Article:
Wednesday, May 07, 2014

Perversity re: Sorcerer? Blu-Ray review

Watching the restoration of Sorcerer on Blu-Ray for the first time tonight, I actually found myself feeling an unexpected, somewhat unwelcome nostalgia for the crappy old DVD.

Part of that may be that I now have to say goodbye to the long-held feeling of wanting this film to come out in a decent version. As with Clearcut and the extended version of Phase IV, I've been on that page for so long that now that it somehow has become a part of me; I've gotten attached to the longing, and now that the Blu is actually out there, now that I've gotten (I think) what I've been desiring all along, it's left a blank space. That part of my identity associated with the desire for a Sorcerer restoration now has to move on to something else... there's a tiny feeling of loss, of letting go. I am truly a sentimental guy, I guess.

Still, I'm not sure how I feel about Friedkin's tinkerings with the film. Unsurprisingly, the soundtrack has been remixed for 5.1, but I also noticed a few musical cues that I did not recall, ones apparently not by Tangerine Dream, unless they were playing stringed instruments; I'll have to do some cross-comparing to see if I'm right, here (I also want to check the nightmare image of the rooster getting its head cut off; it seemed different - shorter, faster, harder to make out - on Blu). (Edit: there are also complaints on the Sorcerer blog about an added gunshot sound at the end of the film, though Friedkin has said that's actually the sound of a vehicle backfiring... like I say, I'll have to do a close comparison).
Further, there are colours that seem impossibly vivid, considering the age of the film, that seem to remove it from its proper milieu (the 1970's), making it seem like the movie just came out theatrically for the first time this year. It didn't, so why should Friedkin try to make it look like it did? There's been some grumbling about this sort of thing on Amazon, after Friedkin's previous unpopular tinkerings with The French Connection, or his inferior re-working of The Exorcist that has annoyingly supplanted the original film on home video. I can see the counterargument to these gripes - that restoring the film includes making the colours rich and vibrant again, making it look as good as it can, and that it is in fact impossible to restore it to the exact qualities of the original film, given that the negative and such have aged and faded over the last three and a half decades; you simply can't go home again, or step in the same river twice, or... All the same, the colours were never THIS rich or vibrant; and I was attached to the muted, gritty, visibly 70's palette of the previous DVD (if not the improper aspect ratio or the graininess of the transfer). Maybe this is just a baby duck thing that I need to get over, but I think it actually might have something to do with my not connecting with the film as much as I usually do on tonight's viewing. It didn't really feel like the same film that I've loved for years; it's a beautiful presentation, but it's considerably different from what we have been used to (edit: maybe I've been forced to complete the film for myself when watching the inferior DVD, and, compensating for its defects, imagined a different, better version for myself that the new Blu- doesn't live up to?).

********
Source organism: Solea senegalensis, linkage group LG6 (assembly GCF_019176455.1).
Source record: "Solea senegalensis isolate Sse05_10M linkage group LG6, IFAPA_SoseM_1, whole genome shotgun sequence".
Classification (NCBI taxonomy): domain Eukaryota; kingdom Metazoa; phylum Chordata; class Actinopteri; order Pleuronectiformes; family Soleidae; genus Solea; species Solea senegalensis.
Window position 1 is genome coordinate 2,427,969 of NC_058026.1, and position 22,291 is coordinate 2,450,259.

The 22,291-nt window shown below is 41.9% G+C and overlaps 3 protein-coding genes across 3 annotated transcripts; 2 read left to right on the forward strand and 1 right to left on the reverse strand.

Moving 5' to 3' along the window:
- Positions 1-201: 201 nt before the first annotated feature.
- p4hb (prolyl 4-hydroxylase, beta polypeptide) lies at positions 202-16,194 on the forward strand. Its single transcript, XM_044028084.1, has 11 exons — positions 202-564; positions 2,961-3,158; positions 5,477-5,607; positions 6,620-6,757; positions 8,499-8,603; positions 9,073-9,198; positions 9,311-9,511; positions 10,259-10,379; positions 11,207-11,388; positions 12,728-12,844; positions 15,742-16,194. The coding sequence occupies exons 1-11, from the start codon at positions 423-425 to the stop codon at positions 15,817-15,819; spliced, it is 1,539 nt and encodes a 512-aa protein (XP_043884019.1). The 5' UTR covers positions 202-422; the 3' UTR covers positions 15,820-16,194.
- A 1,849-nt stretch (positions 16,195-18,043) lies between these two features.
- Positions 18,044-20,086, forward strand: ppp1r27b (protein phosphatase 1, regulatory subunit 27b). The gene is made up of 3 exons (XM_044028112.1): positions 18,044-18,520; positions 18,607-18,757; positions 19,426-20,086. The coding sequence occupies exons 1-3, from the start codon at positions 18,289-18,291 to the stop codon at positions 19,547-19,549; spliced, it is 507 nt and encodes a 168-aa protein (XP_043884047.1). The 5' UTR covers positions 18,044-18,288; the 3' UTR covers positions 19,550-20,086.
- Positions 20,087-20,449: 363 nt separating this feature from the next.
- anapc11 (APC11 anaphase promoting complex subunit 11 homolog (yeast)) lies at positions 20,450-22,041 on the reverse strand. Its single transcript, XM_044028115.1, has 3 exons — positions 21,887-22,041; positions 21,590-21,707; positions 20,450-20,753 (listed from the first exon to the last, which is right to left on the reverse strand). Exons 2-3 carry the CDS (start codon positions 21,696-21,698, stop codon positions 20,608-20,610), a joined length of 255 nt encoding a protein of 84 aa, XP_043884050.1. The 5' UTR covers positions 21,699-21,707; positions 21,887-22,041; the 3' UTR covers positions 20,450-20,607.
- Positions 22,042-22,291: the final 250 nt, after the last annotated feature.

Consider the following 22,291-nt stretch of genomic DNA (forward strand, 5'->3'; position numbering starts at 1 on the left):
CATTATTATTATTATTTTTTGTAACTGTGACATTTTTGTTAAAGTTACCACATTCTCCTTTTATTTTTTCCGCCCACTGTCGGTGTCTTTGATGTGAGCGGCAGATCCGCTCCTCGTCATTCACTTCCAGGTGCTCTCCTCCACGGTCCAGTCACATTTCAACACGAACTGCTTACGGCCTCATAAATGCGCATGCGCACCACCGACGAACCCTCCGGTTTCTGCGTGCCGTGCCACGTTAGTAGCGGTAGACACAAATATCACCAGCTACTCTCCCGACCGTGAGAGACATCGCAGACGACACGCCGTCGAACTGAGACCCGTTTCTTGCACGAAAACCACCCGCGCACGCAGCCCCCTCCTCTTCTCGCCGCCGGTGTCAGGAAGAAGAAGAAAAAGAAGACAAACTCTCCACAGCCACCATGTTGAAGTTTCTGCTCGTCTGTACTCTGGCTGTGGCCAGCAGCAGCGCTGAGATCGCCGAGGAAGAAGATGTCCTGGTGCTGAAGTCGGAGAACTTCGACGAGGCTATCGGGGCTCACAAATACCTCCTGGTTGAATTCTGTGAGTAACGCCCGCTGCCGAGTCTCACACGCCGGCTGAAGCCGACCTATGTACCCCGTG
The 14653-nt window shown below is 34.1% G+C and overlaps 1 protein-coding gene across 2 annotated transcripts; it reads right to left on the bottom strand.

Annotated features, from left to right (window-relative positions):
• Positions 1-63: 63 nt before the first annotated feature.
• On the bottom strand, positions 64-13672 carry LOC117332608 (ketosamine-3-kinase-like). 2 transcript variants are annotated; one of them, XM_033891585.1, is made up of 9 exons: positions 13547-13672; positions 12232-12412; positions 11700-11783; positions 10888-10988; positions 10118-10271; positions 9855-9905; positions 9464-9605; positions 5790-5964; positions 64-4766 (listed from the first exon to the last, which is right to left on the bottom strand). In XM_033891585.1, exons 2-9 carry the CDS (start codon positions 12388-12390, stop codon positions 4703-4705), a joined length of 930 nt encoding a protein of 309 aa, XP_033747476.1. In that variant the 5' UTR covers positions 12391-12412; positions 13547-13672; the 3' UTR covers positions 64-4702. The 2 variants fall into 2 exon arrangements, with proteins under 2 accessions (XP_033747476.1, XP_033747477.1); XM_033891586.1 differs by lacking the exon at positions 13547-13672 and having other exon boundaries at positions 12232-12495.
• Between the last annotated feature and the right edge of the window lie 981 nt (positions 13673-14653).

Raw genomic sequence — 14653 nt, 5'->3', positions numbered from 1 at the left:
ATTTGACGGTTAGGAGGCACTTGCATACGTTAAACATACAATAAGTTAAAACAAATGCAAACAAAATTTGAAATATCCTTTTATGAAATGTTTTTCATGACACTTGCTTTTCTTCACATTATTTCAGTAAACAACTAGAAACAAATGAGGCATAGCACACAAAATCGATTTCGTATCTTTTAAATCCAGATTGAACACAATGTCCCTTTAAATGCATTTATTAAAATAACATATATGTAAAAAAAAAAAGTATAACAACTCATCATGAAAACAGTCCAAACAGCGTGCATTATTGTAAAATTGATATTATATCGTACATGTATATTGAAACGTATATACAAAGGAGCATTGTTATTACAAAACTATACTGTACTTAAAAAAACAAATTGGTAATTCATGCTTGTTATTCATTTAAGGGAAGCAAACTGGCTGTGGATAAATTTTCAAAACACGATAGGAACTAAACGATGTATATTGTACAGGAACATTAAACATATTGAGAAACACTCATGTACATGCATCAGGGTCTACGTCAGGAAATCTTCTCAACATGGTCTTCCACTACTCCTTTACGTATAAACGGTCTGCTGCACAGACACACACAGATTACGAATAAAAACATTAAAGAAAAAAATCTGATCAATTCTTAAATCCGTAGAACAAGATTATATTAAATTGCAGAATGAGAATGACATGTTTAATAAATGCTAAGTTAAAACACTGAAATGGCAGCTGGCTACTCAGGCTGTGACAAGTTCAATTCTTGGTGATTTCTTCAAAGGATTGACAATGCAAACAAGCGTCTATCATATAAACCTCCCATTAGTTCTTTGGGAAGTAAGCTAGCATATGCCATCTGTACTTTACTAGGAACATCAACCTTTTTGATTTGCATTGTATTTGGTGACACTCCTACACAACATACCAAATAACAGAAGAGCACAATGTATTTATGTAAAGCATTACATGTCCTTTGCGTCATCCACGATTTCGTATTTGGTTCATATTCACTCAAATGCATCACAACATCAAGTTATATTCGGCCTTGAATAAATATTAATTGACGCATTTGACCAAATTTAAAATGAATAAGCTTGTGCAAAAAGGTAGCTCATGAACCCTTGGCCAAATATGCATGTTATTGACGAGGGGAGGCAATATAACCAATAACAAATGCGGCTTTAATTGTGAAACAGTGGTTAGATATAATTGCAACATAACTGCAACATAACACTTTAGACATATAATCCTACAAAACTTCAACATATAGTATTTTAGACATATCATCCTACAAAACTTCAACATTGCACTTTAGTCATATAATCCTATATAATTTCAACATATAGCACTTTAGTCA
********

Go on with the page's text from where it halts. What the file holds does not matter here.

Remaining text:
I guess in the end Friedkin has every right to try to re-present this film in a new light, especially given that it never got a fair shake the first time around. If the end result is a terrific Blu-Ray presentation, which, whatever my quibbles, looks a hell of a lot cooler than any previous release of the film, why should I hold it against him? Of COURSE it looks different; that's the whole point. Still, I'm kind of shocked and surprised and disappointed with myself, as much as with the Blu-Ray: why wasn't I more excited by it tonight? What did I do wrong? This has been one of my favourite movies for years, but tonight it kind of didn't do it for me. Maybe it just wasn't time to re-watch it yet; I only saw it again a year or so ago, and it's at best a watch-every-three-years movie. But maybe all these changes do actually somehow damage the film as much as they save it, at least for a certain kind of viewer...? One can only imagine how I'd feel if I was actually watching this on a hi-def plasma TV...

Anyhow, there's a terrific interview with Friedkin here (that gunshot is discussed). Thanks to David M. for sharing it. I think I'll go see what DVD Beaver is saying about this film... I wonder how many people out there are responding to it the way I am?


Anonymous said...

Hello. This is Toby from The Sorcerer Blog.

Growing up in the 70s, I saw a lot of Japanese monster movies and Kung Fu flicks. The prints were often ragged, with so much white dust printed in 'em you'd think the negatives had been stored in a garden shed. Nowadays, when I see those same films looking like a million bucks on DVD, I miss the dust, the trash, the splices. To me, that's what those movies look like. I think that's what you're experiencing with Sorcerer.

I saw it opening day in 1977, and in the theater, it looked closer to the Blu-ray than the old DVD.

I completely understand the odd feeling that comes with the release of this Blu-ray. What cause do we take up now?

Allan MacInnis said...

Thanks for the comment, Toby, and for keeping the Sorcerer blog! I've checked in on it many a-time and imagine you're even in a worse position than I am re: that odd feeling. Not being serious here, but you could start a Clearcut blog, maybe? This is the film I'm most excited to see presented in a proper format, now that Sorcerer is out - it's even less available than Sorcerer (directed in Canada by Polish political filmmaker Ryszard Bugajski, and very provocative and compelling):